MakerBot has introduced its newest 3D printer, focused on manufacturing applications.
The new Method X is a follow-up with more features to the initial Method,which was introduced at the end of 2018. The same size and build volume as its predecessor, Method X raises temperatures so it can work with fully manufacturing-grade ABS – rather than the often different formulations used in other ABS 3D printing filament. The chamber now can reach upto 100°C, from Method’s 60°C, enabling work with the higher-temperature formulation. This increases its ability to produce a large number of high temperature products.
The system also leverages more from Stratasys, including its soluble SR-30 support material. The improved temperature and performance place Method X in the manufacturing arena, as it is designed to create functional prototypes, jigs and fixtures, and end-use parts in low-volume manufacturing setups.
“When we initially launched Method, we broke the price-to-performance barrier by delivering a 3D printer that was designed to bridge the technology gap between industrial and desktop 3D printers. This made industrial 3D printing accessible to professionals for the first time. Since then, we have shipped hundreds of printers and received positive feedback from a number of our customers on the precision and reliability of the machine,” said Nadav Goshen, Chief Executive Officer (CEO), MakerBot. “With Method X, we are taking a step further to revolutionize manufacturing.
Method X was created for engineers who need true ABS for production-ready parts that are dimensionally-accurate with no geometric restrictions.
Method X delivers industrial-level 3D printing without compromising on ABS material properties and automation in a new price category.”
Less than 12 months after the launch of the METHOD, desktop 3D printer provider MakerBot has launched the METHOD X. A new addition to the METHOD line of machines, the METHOD X has been made to fill a niche in the market between desktop and industrial systems, identified by MakerBot as “Performance” 3D printers.
MakerBot heads for professional market
In line with the Stratasys objective, Makerbot decided to focus more on professional 3D printing m than on the consumer sector from its inception. Speaking to Goshen at the time, he told me about the launch of the Method line in the light of the Makerboat market and hopes to “rebuild its core competency”.
How does it compare the METHOD?
The main difference in the METHOD X when compared to the original METHOD is that it is capable supporting more challenging materials. It has a 100°C Circulating Heated Chamber, making it possible process a METHOD X ABS. In internal testing, METHOD X ABS has shown to be up to 26% more rigid, and up to 12% stronger than modified ABS formulations used by competitors. The material also reportedly withstands 15°C higher temperatures than the next leading brand ABS. As the METHOD is a line of dual extrusion 3D printers, METHOD X ABS can be 3D printed simultaneously with SR-30, a soluble support material from Stratasys. In addition, like the original METHOD, the system is also capable of 3D printing objects in MakerBot PLA, MakerBot TOUGH, MakerBot PETG, and MakerBot PVA.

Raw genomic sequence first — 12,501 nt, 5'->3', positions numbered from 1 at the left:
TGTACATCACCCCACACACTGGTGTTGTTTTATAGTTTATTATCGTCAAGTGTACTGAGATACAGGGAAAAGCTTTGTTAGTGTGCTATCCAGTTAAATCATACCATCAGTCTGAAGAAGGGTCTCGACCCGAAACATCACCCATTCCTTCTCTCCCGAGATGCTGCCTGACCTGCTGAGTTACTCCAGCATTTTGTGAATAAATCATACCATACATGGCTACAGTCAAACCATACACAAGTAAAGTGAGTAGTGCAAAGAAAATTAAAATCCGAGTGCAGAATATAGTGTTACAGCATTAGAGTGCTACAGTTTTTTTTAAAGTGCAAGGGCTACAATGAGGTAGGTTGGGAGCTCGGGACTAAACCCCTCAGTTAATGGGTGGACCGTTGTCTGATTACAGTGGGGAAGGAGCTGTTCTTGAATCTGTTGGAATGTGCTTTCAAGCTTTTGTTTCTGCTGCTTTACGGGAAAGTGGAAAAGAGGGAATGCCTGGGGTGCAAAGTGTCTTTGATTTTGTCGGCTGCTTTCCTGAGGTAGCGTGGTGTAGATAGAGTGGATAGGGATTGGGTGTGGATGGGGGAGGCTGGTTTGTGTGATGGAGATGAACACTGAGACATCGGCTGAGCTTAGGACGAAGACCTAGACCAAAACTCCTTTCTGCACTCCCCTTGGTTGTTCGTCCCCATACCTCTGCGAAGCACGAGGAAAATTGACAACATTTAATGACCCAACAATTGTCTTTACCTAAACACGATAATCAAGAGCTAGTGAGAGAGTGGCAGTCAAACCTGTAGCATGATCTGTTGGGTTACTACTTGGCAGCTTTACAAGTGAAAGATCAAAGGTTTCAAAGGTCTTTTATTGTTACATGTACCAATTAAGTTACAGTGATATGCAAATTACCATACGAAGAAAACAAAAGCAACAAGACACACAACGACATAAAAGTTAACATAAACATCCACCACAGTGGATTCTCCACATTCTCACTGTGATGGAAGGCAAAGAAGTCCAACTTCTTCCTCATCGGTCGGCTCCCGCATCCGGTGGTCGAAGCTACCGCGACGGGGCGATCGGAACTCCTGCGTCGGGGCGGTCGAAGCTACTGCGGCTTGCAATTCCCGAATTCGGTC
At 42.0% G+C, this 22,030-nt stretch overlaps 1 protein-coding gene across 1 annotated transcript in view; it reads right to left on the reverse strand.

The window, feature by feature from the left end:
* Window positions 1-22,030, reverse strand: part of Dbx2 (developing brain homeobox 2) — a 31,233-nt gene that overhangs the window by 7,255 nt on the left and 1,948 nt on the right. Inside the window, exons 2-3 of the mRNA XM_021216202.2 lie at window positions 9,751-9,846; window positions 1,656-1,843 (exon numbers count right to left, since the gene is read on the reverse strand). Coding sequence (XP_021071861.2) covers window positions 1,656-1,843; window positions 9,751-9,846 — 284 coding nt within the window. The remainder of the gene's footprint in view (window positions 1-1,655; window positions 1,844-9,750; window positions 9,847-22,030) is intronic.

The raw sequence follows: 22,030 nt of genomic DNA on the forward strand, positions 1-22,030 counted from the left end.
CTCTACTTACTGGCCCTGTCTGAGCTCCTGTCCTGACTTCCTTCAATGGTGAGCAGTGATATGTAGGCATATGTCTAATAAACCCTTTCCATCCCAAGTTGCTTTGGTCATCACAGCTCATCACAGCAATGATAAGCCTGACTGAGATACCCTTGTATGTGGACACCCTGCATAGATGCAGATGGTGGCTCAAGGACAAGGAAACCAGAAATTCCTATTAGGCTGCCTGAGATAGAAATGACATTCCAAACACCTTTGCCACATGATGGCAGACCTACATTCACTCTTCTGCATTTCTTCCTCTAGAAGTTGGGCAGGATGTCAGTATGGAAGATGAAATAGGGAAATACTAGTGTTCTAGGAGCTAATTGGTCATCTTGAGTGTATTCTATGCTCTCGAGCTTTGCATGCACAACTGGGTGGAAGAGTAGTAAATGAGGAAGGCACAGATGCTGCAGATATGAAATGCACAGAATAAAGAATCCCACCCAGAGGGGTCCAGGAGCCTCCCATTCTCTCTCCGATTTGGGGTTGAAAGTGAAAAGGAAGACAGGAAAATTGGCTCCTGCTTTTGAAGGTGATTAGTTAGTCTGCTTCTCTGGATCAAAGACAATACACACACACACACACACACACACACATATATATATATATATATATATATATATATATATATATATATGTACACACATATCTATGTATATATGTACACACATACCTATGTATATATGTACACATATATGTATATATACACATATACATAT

For the majority of specifications, the METHOD and the METHOD X are the same, as Goshen states, “METHOD and METHOD X are the two variants within the METHOD family of 3D printers. Both printers offer measurable and repeatable dimensional accuracy (±0.2mm / ±0.007in) that is on par with entry-level industrial 3D printers.”
With base values the same, it then begs the question – why did MakerBot release the METHOD X as a new system? And not simply make it an upgrade for the original METHOD which has already shipped to hundreds of customers? According to Goshen, this has always been the plan. “We planned METHOD X in parallel to provide a more industrial-grade machine to manufacturing professionals,” he said, adding that “METHOD X took longer to develop due to the higher chamber temperature and additional mechanical and electrical requirements.”
Further, Goshen says, “We believe that both METHOD and METHOD X have their place in the market.” Adding a Circulating Heated Chamber has, of course, raised the cost of the machine. By releasing the original METHOD first, without this added cost, mean that the industrial features boasted by this line of machines could be offered within a lower price bracket.
“The different features and price points allow us to cater to different customers,” Goshen says by way of explanation.
“METHOD has a lower entry-price to get started with the METHOD platform for design engineers who are mainly interested in concept and fit prototypes that don’t need ABS.” The METHOD X, on the other hand “provides true production-grade ABS for manufacturing and design engineers who create end use parts, manufacturing tools, and functional prototypes.”
Office 3D printing manufacturers are trying to make the material shorter by compressing it with a thermal and mechanical properties that make it easier to print with modern ABS composites using a hot plate.
The precision of the ABS MakerBot has a thermal deformation temperature of up to 15 ° C over that of competing ABS, which has been modified to make printable material without a heating chamber. With METHOD X, heating the chamber to 100 ° C significantly reduces the deformation of the workpiece, increasing its durability and surface area.
The METHOD X was launched early this week following Q2 2019 financial results from Stratasys within which the company spoke favourably of the success of the METHOD. This printer will start shipping at the end of August, and is available at the previous Method price point of $6499, while the original Method has been reduced to $4999.